Our slabby Anti-Dive units aren’t quite as good looking as the Katana items shown here, but they’re staying with us for the ride anyway.

The Slabby forks I’m using needed making longer. Here’s why. The Katana in its original guise sat really high at the front and low at the back. It wore a 19” front wheel and 17” rear, whilst we’re on 18” at both ends.

Adding even more height at the front on top of the Penny Farthing wheels, are the incredibly long Katana forks, which measure a whopping 75mm longer at rest than our Slabby items.

Ideas on geometry and suspension have changed stacks since the Kat left the drawing board, and I’m set on dropping the front (measured at the headstock centre) by around 80mm, and raising the rear (measured at the rear shock mounts) by around 50mm. Radical.

I’ve looked at Steve Adams oft-referred to Lucky7 Katana for inspiration and I’m in the same ballpark with these. I’ve ridden that bike, and it’s good. Very good! That’s the proof I need on these starting numbers, directly from eating the pudding as it were.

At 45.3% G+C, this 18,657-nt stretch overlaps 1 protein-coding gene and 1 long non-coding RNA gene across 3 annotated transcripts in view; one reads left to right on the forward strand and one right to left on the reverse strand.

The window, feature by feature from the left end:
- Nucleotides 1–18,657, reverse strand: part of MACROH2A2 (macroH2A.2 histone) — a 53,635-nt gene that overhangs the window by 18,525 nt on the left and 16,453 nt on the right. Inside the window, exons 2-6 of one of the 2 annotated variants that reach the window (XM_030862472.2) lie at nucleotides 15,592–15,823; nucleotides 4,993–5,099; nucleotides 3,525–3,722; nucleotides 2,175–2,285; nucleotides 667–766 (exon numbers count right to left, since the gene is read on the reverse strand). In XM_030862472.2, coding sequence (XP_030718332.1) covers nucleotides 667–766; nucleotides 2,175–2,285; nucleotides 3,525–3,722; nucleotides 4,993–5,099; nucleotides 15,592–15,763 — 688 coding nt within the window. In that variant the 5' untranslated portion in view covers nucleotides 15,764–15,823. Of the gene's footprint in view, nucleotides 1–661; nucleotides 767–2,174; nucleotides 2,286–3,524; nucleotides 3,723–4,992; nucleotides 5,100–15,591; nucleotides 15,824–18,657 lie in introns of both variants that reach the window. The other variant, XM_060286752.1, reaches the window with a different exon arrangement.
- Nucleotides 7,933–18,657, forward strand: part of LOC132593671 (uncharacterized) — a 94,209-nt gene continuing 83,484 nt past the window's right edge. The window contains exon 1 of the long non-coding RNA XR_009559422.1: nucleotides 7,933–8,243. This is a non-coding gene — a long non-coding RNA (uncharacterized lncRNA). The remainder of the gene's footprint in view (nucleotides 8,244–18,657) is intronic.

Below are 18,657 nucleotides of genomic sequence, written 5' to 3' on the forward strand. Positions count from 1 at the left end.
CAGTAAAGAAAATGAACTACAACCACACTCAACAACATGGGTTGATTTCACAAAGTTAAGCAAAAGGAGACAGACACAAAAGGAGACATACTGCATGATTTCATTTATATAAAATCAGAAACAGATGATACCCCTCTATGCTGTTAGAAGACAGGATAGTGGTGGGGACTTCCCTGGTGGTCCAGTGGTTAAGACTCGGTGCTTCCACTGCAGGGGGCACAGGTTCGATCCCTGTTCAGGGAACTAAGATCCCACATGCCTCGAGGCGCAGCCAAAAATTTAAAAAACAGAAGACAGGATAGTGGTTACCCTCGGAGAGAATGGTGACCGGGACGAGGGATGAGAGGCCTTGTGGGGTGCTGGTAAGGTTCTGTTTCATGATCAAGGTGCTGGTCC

Anyway I reckoned the Slabby forks were so short they could drop things just a bit too far, so I decided that adding 25 to 30mm more fork length would future-proof any geometry tweaks needed.

The spare length sits above the top yoke if unused, but it’s there to allow me to pull the yokes up the forks giving me extra ground clearance and more trail should I need it.

Like almost everything in life from diet to working hours, good geometry is a balance. Too high at the front and it won’t deck out the wide bits, it also won’t turn. Too low at the front and it’ll turn better, but it will ground out. With extra fork length in-built, I have more options, and that’s cool. Spa has man-sized corners, 20 of them; this is a job that needs to be done properly!